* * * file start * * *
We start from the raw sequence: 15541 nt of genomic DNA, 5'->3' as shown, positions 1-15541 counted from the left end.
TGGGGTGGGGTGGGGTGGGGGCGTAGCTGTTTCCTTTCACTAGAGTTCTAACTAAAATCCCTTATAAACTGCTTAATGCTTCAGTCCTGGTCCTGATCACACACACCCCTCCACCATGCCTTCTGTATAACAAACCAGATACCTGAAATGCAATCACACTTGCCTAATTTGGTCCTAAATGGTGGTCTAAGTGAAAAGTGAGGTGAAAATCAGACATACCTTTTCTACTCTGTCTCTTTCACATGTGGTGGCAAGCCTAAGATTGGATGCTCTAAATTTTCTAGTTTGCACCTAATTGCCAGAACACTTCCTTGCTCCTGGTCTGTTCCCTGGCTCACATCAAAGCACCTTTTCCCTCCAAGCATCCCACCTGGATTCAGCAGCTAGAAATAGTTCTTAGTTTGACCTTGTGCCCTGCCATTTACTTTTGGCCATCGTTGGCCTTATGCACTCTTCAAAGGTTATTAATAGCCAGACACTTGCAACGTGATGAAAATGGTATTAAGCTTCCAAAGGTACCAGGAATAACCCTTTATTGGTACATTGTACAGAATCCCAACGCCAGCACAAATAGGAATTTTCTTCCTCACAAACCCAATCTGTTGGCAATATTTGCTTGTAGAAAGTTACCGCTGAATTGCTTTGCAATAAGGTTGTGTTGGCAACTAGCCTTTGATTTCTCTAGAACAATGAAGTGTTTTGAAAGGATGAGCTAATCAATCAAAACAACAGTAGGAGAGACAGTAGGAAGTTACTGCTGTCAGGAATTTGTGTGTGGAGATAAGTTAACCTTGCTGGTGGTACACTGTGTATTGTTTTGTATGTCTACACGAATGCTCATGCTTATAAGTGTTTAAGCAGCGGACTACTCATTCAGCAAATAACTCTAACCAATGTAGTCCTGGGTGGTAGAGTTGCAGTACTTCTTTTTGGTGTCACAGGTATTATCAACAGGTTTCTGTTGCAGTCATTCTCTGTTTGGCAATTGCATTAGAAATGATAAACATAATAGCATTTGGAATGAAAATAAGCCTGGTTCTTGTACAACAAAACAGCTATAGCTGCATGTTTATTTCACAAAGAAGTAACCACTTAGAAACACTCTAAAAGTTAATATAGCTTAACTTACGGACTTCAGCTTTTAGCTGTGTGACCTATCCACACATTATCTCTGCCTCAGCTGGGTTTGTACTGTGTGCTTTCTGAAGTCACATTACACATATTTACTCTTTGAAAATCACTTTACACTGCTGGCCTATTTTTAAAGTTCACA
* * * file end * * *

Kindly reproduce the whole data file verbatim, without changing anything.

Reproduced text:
We start from the raw sequence: 15541 nt of genomic DNA, 5'->3' as shown, positions 1-15541 counted from the left end.
TGGGGTGGGGTGGGGTGGGGGCGTAGCTGTTTCCTTTCACTAGAGTTCTAACTAAAATCCCTTATAAACTGCTTAATGCTTCAGTCCTGGTCCTGATCACACACACCCCTCCACCATGCCTTCTGTATAACAAACCAGATACCTGAAATGCAATCACACTTGCCTAATTTGGTCCTAAATGGTGGTCTAAGTGAAAAGTGAGGTGAAAATCAGACATACCTTTTCTACTCTGTCTCTTTCACATGTGGTGGCAAGCCTAAGATTGGATGCTCTAAATTTTCTAGTTTGCACCTAATTGCCAGAACACTTCCTTGCTCCTGGTCTGTTCCCTGGCTCACATCAAAGCACCTTTTCCCTCCAAGCATCCCACCTGGATTCAGCAGCTAGAAATAGTTCTTAGTTTGACCTTGTGCCCTGCCATTTACTTTTGGCCATCGTTGGCCTTATGCACTCTTCAAAGGTTATTAATAGCCAGACACTTGCAACGTGATGAAAATGGTATTAAGCTTCCAAAGGTACCAGGAATAACCCTTTATTGGTACATTGTACAGAATCCCAACGCCAGCACAAATAGGAATTTTCTTCCTCACAAACCCAATCTGTTGGCAATATTTGCTTGTAGAAAGTTACCGCTGAATTGCTTTGCAATAAGGTTGTGTTGGCAACTAGCCTTTGATTTCTCTAGAACAATGAAGTGTTTTGAAAGGATGAGCTAATCAATCAAAACAACAGTAGGAGAGACAGTAGGAAGTTACTGCTGTCAGGAATTTGTGTGTGGAGATAAGTTAACCTTGCTGGTGGTACACTGTGTATTGTTTTGTATGTCTACACGAATGCTCATGCTTATAAGTGTTTAAGCAGCGGACTACTCATTCAGCAAATAACTCTAACCAATGTAGTCCTGGGTGGTAGAGTTGCAGTACTTCTTTTTGGTGTCACAGGTATTATCAACAGGTTTCTGTTGCAGTCATTCTCTGTTTGGCAATTGCATTAGAAATGATAAACATAATAGCATTTGGAATGAAAATAAGCCTGGTTCTTGTACAACAAAACAGCTATAGCTGCATGTTTATTTCACAAAGAAGTAACCACTTAGAAACACTCTAAAAGTTAATATAGCTTAACTTACGGACTTCAGCTTTTAGCTGTGTGACCTATCCACACATTATCTCTGCCTCAGCTGGGTTTGTACTGTGTGCTTTCTGAAGTCACATTACACATATTTACTCTTTGAAAATCACTTTACACTGCTGGCCTATTTTTAAAGTTCACA